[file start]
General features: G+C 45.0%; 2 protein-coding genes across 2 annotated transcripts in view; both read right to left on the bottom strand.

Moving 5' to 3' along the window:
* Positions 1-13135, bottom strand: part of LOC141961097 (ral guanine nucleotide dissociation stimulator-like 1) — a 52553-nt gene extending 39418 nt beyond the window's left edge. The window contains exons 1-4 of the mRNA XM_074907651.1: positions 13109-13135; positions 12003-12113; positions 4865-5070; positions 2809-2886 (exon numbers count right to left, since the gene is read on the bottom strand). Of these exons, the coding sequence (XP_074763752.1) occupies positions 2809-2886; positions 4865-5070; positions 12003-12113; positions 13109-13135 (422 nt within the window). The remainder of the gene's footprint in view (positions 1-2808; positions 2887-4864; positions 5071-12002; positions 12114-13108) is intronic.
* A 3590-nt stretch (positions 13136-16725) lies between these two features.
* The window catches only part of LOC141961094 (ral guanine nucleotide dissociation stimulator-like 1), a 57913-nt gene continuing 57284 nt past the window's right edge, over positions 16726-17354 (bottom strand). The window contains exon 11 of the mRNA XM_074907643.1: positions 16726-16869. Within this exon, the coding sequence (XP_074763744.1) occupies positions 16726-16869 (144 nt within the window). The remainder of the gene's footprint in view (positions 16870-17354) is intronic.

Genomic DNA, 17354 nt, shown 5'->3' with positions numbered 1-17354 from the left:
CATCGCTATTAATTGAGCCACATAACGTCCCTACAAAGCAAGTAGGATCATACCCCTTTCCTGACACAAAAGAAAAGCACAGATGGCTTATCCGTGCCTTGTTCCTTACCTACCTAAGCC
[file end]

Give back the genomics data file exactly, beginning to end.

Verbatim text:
General features: G+C 45.0%; 2 protein-coding genes across 2 annotated transcripts in view; both read right to left on the bottom strand.

Moving 5' to 3' along the window:
* Positions 1-13135, bottom strand: part of LOC141961097 (ral guanine nucleotide dissociation stimulator-like 1) — a 52553-nt gene extending 39418 nt beyond the window's left edge. The window contains exons 1-4 of the mRNA XM_074907651.1: positions 13109-13135; positions 12003-12113; positions 4865-5070; positions 2809-2886 (exon numbers count right to left, since the gene is read on the bottom strand). Of these exons, the coding sequence (XP_074763752.1) occupies positions 2809-2886; positions 4865-5070; positions 12003-12113; positions 13109-13135 (422 nt within the window). The remainder of the gene's footprint in view (positions 1-2808; positions 2887-4864; positions 5071-12002; positions 12114-13108) is intronic.
* A 3590-nt stretch (positions 13136-16725) lies between these two features.
* The window catches only part of LOC141961094 (ral guanine nucleotide dissociation stimulator-like 1), a 57913-nt gene continuing 57284 nt past the window's right edge, over positions 16726-17354 (bottom strand). The window contains exon 11 of the mRNA XM_074907643.1: positions 16726-16869. Within this exon, the coding sequence (XP_074763744.1) occupies positions 16726-16869 (144 nt within the window). The remainder of the gene's footprint in view (positions 16870-17354) is intronic.

Genomic DNA, 17354 nt, shown 5'->3' with positions numbered 1-17354 from the left:
CATCGCTATTAATTGAGCCACATAACGTCCCTACAAAGCAAGTAGGATCATACCCCTTTCCTGACACAAAAGAAAAGCACAGATGGCTTATCCGTGCCTTGTTCCTTACCTACCTAAGCC